The Other Face Of Risk – Bonds

Usually, when it’s a good time to own high quality intermediate term bonds – those that serve as workhorses of most investors’ portfolios, it’s a bad time to own “high yield” (a nice marketing term for “junk”) bonds, and vice versa. That’s because lower interest rates provide a good climate for relatively safe bonds that don’t deliver much yield, and because the economic weakness that low rates signal is often a danger to shaky borrowers.

Conversely, the rising rates that can inflict duration-related damage to safer, lower yielding bonds usually coincide with a robust economy that’s good for junk bonds. So it’s not often that the climate is good or bad for both high-quality intermediate term bonds and high yielding junk bonds.

But, in a note to its investors, the Los Angeles-based value investment firm FPA Funds has just argued that the current environment is bad for both the typical portfolio bond workhorses and more exotic high yielding fare. First, there is a disagreement between the yield curve and the implied inflation that the 10-Year TIPS bond is signaling. The yield curve is flat, implying that investors anticipate deflation. After all, the only reason an investor in longer term bonds would accept a marginally higher yield over a shorter term bond is if the investor anticipates deflation and lower rates in the future. However, that seems unlikely to FPA New Income Fund (FPNIX) portfolio managers Thomas Atteberry and Abhijeet Patwardhan and FPA product specialist Ryan Leggio, since the difference in yield between the 10-year TIPS bond and the 10-Year Treasury is around 2 percentage points now, indicating an anticipation of 2% inflation.

But if inflation – or at least some tepid alternative to deflation – is on the horizon, doesn’t that mean that it’s a good environment for junk bonds? Not so fast say Atteberry, Patwardhan, and Leggio. The high yield “spread” – the difference in yield between high yielding corporate bonds and Treasuries – is very low. That means investors aren’t getting paid much to take the credit risk of owning high yield bonds. That’s especially true since leverage is high among corporate borrowers and covenant quality levels are low. A covenant is a legally binding agreement between borrowers and lenders designed to protect the interests of both parties. Low covenant quality means borrowers don’t have to meet specific requirements.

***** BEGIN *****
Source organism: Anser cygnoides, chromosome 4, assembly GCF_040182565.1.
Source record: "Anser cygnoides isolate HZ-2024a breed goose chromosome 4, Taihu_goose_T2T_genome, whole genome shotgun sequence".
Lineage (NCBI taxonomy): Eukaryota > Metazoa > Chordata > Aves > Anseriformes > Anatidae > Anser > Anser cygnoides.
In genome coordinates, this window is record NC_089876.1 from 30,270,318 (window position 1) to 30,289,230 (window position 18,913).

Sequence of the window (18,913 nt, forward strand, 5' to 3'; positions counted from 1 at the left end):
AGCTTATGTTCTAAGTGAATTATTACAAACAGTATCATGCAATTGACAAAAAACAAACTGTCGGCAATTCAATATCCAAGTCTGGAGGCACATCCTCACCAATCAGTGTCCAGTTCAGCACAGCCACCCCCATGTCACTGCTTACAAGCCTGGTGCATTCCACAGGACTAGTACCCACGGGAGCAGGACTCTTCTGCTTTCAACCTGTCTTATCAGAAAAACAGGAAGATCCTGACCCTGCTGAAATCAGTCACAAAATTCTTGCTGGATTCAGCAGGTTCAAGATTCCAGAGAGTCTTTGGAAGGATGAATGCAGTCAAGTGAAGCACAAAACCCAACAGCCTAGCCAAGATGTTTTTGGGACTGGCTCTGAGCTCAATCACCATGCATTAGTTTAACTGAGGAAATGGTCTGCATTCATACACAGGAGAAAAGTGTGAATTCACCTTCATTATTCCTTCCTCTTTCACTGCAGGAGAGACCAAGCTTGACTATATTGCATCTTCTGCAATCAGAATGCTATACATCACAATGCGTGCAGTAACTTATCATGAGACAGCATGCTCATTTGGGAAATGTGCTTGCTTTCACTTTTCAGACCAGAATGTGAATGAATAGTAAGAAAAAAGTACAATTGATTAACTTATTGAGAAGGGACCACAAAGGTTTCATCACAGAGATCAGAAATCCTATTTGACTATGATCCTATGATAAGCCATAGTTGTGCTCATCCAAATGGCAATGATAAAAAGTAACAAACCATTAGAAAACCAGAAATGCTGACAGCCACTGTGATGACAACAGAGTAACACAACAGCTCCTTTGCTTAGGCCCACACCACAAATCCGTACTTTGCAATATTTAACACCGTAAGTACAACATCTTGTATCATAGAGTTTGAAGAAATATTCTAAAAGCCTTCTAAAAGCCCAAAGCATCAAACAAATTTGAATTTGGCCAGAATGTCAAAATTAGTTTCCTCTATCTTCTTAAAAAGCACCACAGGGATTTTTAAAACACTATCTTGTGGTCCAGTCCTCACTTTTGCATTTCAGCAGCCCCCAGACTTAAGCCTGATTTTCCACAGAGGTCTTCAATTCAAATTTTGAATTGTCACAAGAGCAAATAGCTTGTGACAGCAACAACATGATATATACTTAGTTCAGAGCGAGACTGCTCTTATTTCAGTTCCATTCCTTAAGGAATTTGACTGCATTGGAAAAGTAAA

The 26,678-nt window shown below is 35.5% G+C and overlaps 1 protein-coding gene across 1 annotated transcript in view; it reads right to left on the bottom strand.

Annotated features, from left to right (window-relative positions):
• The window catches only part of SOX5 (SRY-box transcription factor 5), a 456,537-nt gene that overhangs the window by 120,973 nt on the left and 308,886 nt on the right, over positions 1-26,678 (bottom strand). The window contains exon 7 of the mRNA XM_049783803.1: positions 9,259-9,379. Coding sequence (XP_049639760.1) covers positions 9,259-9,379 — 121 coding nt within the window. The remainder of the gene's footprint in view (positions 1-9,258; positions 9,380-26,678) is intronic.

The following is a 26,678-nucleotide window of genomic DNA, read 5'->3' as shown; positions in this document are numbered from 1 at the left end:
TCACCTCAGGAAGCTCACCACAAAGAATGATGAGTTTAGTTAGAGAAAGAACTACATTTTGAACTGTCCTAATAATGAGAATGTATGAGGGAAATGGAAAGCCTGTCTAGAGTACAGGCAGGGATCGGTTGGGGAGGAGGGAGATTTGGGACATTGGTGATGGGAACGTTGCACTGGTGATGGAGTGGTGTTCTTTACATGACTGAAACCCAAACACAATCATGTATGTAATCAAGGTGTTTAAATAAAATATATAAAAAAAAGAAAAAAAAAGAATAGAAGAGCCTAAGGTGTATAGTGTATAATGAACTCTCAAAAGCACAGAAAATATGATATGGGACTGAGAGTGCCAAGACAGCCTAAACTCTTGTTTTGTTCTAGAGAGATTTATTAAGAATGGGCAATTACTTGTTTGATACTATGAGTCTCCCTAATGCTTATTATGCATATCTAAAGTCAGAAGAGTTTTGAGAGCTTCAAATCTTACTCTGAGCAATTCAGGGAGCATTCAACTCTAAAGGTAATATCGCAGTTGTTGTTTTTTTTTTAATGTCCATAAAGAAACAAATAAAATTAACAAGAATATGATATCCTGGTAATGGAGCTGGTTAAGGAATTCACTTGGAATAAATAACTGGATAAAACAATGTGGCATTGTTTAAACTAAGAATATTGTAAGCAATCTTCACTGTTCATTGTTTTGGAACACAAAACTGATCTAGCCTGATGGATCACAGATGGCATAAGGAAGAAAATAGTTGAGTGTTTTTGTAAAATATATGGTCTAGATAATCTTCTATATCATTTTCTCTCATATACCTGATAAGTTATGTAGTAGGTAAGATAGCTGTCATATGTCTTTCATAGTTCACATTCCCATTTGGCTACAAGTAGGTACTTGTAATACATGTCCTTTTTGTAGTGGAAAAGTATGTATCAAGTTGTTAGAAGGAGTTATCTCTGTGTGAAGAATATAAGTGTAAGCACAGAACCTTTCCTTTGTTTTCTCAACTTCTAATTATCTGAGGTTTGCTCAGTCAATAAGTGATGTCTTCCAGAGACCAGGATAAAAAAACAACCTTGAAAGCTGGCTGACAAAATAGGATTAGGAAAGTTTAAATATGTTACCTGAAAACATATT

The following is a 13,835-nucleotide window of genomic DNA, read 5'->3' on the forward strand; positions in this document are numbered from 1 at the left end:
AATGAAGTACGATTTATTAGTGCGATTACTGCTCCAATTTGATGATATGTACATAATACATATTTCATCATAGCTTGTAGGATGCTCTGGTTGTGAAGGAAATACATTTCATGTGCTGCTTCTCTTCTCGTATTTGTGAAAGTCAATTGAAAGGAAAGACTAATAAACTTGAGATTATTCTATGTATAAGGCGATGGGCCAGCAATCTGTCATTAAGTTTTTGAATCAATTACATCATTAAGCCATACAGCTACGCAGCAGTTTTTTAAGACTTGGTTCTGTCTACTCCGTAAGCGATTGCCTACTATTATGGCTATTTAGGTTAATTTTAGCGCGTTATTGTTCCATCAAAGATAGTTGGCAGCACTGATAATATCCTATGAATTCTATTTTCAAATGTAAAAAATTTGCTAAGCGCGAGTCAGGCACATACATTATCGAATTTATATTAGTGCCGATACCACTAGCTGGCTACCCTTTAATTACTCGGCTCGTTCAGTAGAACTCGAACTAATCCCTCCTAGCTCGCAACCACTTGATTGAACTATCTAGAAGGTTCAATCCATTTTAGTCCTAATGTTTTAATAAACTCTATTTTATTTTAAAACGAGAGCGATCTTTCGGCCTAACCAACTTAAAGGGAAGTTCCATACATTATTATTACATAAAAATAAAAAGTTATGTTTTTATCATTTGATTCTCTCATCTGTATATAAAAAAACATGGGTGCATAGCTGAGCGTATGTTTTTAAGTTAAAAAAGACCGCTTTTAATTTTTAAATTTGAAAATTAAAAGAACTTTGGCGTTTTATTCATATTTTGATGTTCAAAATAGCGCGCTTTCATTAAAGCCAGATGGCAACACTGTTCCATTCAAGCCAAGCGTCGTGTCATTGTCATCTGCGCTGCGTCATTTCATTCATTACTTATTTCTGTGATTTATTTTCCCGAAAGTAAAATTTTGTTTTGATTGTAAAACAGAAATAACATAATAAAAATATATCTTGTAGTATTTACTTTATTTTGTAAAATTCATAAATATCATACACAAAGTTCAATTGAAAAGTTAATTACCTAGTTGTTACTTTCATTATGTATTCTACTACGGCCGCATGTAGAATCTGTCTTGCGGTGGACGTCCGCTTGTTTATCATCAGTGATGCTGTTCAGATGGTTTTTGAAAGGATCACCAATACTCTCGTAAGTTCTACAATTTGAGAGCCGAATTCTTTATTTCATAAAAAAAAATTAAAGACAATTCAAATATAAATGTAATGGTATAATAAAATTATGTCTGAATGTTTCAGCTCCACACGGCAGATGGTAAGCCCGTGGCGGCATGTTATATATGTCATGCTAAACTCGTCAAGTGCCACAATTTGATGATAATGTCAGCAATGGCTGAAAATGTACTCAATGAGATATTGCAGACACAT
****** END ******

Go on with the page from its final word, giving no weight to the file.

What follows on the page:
The authors note that “this is only the third time in the past twenty years when the yield curve has been this flat while at the same time high yield spreads have been this tight.” The upshot of their analysis is that it’s a good time for bond investors to reduce both credit and duration risks. The FPA New Income fund, accordingly, has a short duration, and is reducing credit risk. The fund is avoiding unsecured corporate bonds, and favors secured bonds, for example. It has around 8% of its portfolio in corporate bonds overall compared to 31% and 39%, respectively for funds in the Morningstar Intermediate-Term  Bond and Short-Term Bond Fund categories. As an alternative the fund prefers highly rated asset-backed securities which absorb 57% of its assets. Altogether, 71% of the fund’s assets are in AAA-rated securities.

FPA New Income has always been a “belt-and-suspenders” bond fund from the time legendary investor Bob Rodriguez ran it. It’s managers dislike posting negative return numbers. This has caused them to miss some rallies in bonds. For example, the fund has posted a 2.04% annualized return for the past decade ending in February 2018, while the Bloomberg Barclays US Aggregate Index has delivered a 3.60% annualized return over that time. But the fund’s willingness to “shoot only in a target rich environment” also means it has kept investors safe since 1984, including a 4.31% return during the financial crisis year of 2008 when so many bond funds missed the credit problems of their holdings and faltered as a result. Also, besides never posting a negative return in a calendar year since inception, over the 30 year period ending in February 2018, the fund achieved a 5.85% annualized return versus the 6.13% annualized return of the index. Ten years is a long time, but it’s worth considering whether the fund’s underperformance over the last decade indicates more alarming things about the prevailing credit and interest rate conditions than about its approach.